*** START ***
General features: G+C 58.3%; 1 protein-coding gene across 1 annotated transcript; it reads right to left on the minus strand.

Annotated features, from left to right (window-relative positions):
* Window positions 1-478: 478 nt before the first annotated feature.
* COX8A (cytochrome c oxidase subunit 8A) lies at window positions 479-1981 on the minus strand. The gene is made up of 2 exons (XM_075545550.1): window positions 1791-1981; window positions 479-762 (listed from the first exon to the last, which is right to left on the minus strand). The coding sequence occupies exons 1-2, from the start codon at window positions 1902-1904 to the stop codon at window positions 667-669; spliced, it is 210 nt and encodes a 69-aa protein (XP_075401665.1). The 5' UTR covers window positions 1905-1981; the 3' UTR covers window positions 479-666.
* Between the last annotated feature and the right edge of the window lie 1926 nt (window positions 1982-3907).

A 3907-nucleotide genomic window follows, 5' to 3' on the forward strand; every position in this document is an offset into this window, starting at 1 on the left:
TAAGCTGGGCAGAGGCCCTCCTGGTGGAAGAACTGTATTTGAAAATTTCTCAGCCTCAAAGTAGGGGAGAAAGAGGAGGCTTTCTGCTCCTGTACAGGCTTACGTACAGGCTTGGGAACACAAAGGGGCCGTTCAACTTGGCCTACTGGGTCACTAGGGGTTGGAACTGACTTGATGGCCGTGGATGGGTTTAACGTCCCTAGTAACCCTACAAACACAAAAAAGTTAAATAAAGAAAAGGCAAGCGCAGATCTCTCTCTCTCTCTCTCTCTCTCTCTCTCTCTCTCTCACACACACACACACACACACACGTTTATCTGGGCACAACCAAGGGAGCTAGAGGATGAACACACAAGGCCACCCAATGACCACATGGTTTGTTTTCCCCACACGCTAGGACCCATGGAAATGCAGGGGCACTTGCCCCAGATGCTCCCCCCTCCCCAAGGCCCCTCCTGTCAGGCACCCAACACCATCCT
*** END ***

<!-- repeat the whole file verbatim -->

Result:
General features: G+C 58.3%; 1 protein-coding gene across 1 annotated transcript; it reads right to left on the minus strand.

Annotated features, from left to right (window-relative positions):
* Window positions 1-478: 478 nt before the first annotated feature.
* COX8A (cytochrome c oxidase subunit 8A) lies at window positions 479-1981 on the minus strand. The gene is made up of 2 exons (XM_075545550.1): window positions 1791-1981; window positions 479-762 (listed from the first exon to the last, which is right to left on the minus strand). The coding sequence occupies exons 1-2, from the start codon at window positions 1902-1904 to the stop codon at window positions 667-669; spliced, it is 210 nt and encodes a 69-aa protein (XP_075401665.1). The 5' UTR covers window positions 1905-1981; the 3' UTR covers window positions 479-666.
* Between the last annotated feature and the right edge of the window lie 1926 nt (window positions 1982-3907).

A 3907-nucleotide genomic window follows, 5' to 3' on the forward strand; every position in this document is an offset into this window, starting at 1 on the left:
TAAGCTGGGCAGAGGCCCTCCTGGTGGAAGAACTGTATTTGAAAATTTCTCAGCCTCAAAGTAGGGGAGAAAGAGGAGGCTTTCTGCTCCTGTACAGGCTTACGTACAGGCTTGGGAACACAAAGGGGCCGTTCAACTTGGCCTACTGGGTCACTAGGGGTTGGAACTGACTTGATGGCCGTGGATGGGTTTAACGTCCCTAGTAACCCTACAAACACAAAAAAGTTAAATAAAGAAAAGGCAAGCGCAGATCTCTCTCTCTCTCTCTCTCTCTCTCTCTCTCTCTCTCACACACACACACACACACACACGTTTATCTGGGCACAACCAAGGGAGCTAGAGGATGAACACACAAGGCCACCCAATGACCACATGGTTTGTTTTCCCCACACGCTAGGACCCATGGAAATGCAGGGGCACTTGCCCCAGATGCTCCCCCCTCCCCAAGGCCCCTCCTGTCAGGCACCCAACACCATCCT